As of 2 p.m., Hurricane Matthew - still considered a Category 3 - is situated 40 miles east-southeast of St. Augustine and about 60 miles southeast of Jacksonville, Florida, packing sustained winds of 115 mph and gusts up to 150 mph.
With the latest update from the National Hurricane Center, within the next 48 hours, Matthew will continue to batter the northeastern Florida coastline and into Georgia’s coastal communities through Friday night.
Jacksonville is bracing for a dangerous storm surge, as Matthew will skim the coastline as high tide peaks by late afternoon. Local flooding has already been reported in St. Augustine ahead of high tide.
Even though the Georgia coast is already beginning to feel the wrath of Hurricane Matthew, the storm is projected to continue to make its northeastward turn out towards the Atlantic as early as Sunday.
That means hours of heavy rainfall, hurricane-force winds and if timed right with high tides, dangerous storm surge from the Georgia coast to Cape Hatteras, all areas that are now included in the Hurricane Warning until this storm weakens and moves out to sea.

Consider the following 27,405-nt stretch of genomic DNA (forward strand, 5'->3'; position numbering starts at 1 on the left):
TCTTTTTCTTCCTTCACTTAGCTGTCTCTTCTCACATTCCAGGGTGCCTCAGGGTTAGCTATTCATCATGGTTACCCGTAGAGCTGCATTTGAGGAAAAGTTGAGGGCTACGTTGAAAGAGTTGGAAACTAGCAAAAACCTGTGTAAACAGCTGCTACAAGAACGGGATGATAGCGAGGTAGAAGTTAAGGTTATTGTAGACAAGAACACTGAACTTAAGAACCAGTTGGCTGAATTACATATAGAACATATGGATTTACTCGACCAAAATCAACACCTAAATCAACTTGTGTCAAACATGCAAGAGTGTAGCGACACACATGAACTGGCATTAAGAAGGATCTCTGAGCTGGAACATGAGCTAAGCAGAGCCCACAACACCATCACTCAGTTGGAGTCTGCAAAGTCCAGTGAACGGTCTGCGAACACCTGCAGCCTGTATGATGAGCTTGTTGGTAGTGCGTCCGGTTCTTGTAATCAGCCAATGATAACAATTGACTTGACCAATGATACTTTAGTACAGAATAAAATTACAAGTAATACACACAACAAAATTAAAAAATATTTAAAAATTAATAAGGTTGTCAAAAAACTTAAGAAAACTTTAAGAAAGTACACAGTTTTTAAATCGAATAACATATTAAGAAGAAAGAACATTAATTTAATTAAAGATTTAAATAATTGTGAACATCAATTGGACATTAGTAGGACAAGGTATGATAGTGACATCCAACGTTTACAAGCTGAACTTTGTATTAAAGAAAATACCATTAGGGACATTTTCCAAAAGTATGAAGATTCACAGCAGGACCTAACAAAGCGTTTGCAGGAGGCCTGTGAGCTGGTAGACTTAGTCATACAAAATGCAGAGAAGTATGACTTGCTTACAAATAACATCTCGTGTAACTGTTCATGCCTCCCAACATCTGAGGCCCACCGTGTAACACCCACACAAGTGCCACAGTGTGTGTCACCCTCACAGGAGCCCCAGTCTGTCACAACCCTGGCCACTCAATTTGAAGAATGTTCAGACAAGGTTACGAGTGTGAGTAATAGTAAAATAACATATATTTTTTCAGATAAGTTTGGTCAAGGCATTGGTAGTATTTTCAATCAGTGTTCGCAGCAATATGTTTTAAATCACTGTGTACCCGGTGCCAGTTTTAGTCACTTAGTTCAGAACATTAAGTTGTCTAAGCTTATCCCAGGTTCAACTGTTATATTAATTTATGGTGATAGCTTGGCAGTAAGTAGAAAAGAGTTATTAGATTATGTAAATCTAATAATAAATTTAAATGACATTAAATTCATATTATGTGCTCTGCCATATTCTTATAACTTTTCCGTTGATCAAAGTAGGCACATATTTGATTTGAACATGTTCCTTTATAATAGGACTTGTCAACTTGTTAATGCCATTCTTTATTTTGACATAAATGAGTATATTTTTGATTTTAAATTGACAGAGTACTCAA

The newest track brings the eye of the hurricane dangerously close to the coast by Charleston, South Carolina as a Category 2 before advancing northeast, slightly out to see before hooking its way back toward the Bahamas.
Nicole, which did hit hurricane status earlier today, has since been downgraded to a Tropical Storm and is now nearly 340 miles south of Bermuda. She is projected to also loop around the current track and then onward toward Bermuda as a Tropical Storm into early next week.
In terms of feeling the impacts of Hurricane Matthew back here in New England, Matthew does push some tropical moisture toward us late Saturday into early Sunday, adding fuel ahead of the cold front that passes through New England this weekend. Otherwise, the hurricane-force winds and the storm itself remain well to our south.